No. Once you have given written permission, the employer is not legally required to give any additional notice before actually obtaining the report from a credit reporting agency. Even if you had good credit when you started work, your employment could be at risk if your employer decides to check your credit later, and your credit rating has declined in the meantime.
Without your permission, your employer cannot check your credit report. Your refusal may leave your employer thinking that you have something to hide. Under federal law, there is nothing in that situation that protects you from being terminated or not getting hired by a prospective employer. However, 11 states (California, Colorado, Connecticut, Delaware, Hawaii, Illinois, Maryland, Nevada, Oregon, Vermont, and Washington) have passed legislation that protect against such discrimination.
Your employer can technically use any information in your credit report any way it wants, as there is no protection against losing your job on the basis of information in your credit report. However, before your employer rejects you for a job based “in whole or in part” on something in your credit report, the employer must give you a copy of the report before turning you down and written instructions on challenging the accuracy of the report. For more information, see question 8.
The FCRA’s notice provision is supposed to give you some opportunity to work with the credit bureaus to ensure that all information in the report is accurate–which you should already be doing if you know there is a problem. Hopefully, your credit file will reflect that you were the victim of identity theft, if that is the case, and your employer will be reasonable and not use that information against you.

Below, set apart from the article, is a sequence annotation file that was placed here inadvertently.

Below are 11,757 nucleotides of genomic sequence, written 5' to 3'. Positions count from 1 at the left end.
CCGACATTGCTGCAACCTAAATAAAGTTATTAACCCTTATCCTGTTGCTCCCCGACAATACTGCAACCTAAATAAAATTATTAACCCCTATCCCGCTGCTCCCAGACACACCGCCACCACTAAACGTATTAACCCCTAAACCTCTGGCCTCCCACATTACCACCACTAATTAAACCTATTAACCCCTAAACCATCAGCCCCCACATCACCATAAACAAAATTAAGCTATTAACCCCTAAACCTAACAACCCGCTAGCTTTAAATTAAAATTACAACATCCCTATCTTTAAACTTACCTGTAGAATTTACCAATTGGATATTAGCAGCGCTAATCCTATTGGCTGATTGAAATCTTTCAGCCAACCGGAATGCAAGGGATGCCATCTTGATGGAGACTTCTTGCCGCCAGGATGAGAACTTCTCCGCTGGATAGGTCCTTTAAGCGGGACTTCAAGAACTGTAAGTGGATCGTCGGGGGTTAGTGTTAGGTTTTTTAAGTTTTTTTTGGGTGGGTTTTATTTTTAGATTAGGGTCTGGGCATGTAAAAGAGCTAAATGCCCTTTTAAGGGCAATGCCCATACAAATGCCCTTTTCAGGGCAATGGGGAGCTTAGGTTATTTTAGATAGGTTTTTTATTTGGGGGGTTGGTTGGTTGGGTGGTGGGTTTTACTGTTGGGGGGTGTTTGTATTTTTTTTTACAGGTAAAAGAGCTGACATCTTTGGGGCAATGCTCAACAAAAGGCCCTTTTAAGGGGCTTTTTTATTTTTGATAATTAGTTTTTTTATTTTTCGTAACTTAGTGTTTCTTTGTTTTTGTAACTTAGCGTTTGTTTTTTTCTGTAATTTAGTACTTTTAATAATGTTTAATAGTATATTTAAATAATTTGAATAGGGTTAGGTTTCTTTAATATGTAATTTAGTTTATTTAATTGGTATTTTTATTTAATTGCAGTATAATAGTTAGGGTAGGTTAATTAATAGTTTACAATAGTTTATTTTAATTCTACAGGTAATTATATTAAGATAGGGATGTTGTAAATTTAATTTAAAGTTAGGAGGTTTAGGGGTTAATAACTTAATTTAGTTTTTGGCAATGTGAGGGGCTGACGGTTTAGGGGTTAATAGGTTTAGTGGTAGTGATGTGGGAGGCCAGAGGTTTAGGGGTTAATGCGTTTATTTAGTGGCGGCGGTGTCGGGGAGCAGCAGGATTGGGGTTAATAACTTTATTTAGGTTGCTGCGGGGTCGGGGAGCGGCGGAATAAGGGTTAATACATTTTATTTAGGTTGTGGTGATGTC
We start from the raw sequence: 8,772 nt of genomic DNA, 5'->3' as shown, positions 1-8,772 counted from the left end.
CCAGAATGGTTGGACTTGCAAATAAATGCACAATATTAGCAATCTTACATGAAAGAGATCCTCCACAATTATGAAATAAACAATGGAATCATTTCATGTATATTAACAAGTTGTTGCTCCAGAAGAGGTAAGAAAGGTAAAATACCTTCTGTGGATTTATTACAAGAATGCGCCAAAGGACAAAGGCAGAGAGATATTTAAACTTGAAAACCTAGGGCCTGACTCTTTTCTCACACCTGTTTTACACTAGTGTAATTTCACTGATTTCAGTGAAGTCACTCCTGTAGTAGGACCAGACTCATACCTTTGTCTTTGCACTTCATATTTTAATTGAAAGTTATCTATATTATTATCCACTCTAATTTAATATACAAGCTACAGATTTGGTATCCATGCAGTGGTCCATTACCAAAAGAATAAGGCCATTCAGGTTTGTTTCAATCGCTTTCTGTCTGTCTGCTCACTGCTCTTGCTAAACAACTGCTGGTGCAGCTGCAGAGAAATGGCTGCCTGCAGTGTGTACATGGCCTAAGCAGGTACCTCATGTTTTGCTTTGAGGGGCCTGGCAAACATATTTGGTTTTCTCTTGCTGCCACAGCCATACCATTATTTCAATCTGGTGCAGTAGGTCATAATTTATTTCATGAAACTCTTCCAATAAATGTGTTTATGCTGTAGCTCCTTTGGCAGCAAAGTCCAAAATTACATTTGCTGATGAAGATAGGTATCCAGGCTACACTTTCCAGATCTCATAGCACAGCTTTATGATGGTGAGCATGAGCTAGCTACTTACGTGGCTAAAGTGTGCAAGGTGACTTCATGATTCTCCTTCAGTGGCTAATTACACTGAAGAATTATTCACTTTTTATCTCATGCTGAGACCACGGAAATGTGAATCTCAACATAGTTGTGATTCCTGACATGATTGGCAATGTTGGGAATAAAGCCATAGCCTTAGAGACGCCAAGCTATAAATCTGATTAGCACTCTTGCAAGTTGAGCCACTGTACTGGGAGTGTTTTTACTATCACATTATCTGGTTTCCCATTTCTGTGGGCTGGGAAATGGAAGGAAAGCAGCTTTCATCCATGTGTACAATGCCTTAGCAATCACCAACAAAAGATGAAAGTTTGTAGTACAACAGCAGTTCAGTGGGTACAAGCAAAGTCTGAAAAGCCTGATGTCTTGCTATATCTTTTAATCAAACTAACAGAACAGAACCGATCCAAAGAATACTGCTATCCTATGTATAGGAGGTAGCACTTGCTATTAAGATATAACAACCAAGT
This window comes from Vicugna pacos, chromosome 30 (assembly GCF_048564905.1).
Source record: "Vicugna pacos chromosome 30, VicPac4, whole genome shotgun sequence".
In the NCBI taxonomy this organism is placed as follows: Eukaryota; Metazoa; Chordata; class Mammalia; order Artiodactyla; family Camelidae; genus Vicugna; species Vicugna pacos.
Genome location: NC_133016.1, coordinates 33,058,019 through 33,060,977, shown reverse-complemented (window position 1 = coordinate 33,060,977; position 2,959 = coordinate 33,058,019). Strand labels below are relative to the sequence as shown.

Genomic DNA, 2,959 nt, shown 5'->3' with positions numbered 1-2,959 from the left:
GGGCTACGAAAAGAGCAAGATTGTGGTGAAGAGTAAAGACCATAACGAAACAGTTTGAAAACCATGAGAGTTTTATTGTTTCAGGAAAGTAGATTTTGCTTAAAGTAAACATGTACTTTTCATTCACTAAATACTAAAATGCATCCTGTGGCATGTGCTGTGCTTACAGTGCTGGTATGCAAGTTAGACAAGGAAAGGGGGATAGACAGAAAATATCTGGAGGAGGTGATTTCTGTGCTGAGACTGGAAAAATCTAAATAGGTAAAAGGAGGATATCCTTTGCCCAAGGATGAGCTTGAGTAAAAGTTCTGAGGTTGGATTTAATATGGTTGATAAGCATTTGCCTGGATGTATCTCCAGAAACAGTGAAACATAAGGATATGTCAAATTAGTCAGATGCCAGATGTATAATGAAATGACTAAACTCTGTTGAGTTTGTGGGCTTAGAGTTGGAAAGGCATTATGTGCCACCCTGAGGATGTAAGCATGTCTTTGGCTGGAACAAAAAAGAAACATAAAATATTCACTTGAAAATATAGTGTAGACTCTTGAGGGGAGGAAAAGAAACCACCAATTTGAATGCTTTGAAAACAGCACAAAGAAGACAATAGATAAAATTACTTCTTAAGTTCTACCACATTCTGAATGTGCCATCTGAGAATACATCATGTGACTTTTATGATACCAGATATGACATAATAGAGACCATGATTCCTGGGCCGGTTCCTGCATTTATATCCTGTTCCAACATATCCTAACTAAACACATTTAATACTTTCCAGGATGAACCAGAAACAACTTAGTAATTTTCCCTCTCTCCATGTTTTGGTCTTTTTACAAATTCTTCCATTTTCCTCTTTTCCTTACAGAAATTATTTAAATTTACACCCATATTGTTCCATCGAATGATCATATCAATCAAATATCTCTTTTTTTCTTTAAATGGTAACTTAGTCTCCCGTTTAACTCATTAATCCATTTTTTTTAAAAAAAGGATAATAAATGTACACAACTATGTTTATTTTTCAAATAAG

However, your employer does not have to give you time to get the information investigated and corrected, and cannot be held liable for taking action against you due to information in your credit report, even if the information is erroneous.
For more information, see the FTC publication: How To Dispute Credit Report Errors.
You may also find this article helpful: How Identity Theft Can Impact Your Job Search
The FCRA requires the three major credit reporting agencies, Equifax, Experian, and TransUnion, to provide you with a free credit report once every 12 months. It is important to check your credit reports once a year because some studies show that nearly one-third of credit reports have mistaken information on them. You don’t need to individually contact all three credit reporters. To review the various ways you can request all three free reports visit the Federal Trade Commission website.
Yes, there are steps you can take to correct mistakes on your credit reports. The first thing you need to do is get a copy of your credit reports, as explained above. Next, write a letter to the credit reporting agency that you believe has recorded a mistake. Include a copy of your report and all documents that help prove what you explained in your letter. Remember to request that the item be removed or corrected. Keep copies and verification that you sent the letter, like a return receipt, certified mail receipt, or copy of the envelope. Additionally, the reporting agencies are required to review your report and your allegation of error. If they agree a mistake was made, you may request that they send the correct information to all individuals that requested your credit report. Finally, you need to write the organization that has provide the credit companies with the incorrect information and explain to them that they are reporting mistaken information to the credit reporting agencies and how you would like them to resolve the issue. Visit the FTC website for more information about disputing mistakes on credit reports.
Yes, in theory. However, it is easy for employers to avoid this requirement by citing some other basis for denying you a job. If an employer wants to reject an applicant based on information they find in their credit report or background check, the FCRA requires employers to provide pre-adverse action and adverse action notices (FCRA §§ 604, 615(a)). In a pre-adverse action letter, employers must include:
- A copy of the Consumer Report on which they relied.
- An FTC document called “A Summary of Your Rights Under the Fair Credit Reporting Act,” which includes written instructions on how the job applicant can challenge the report’s accuracy.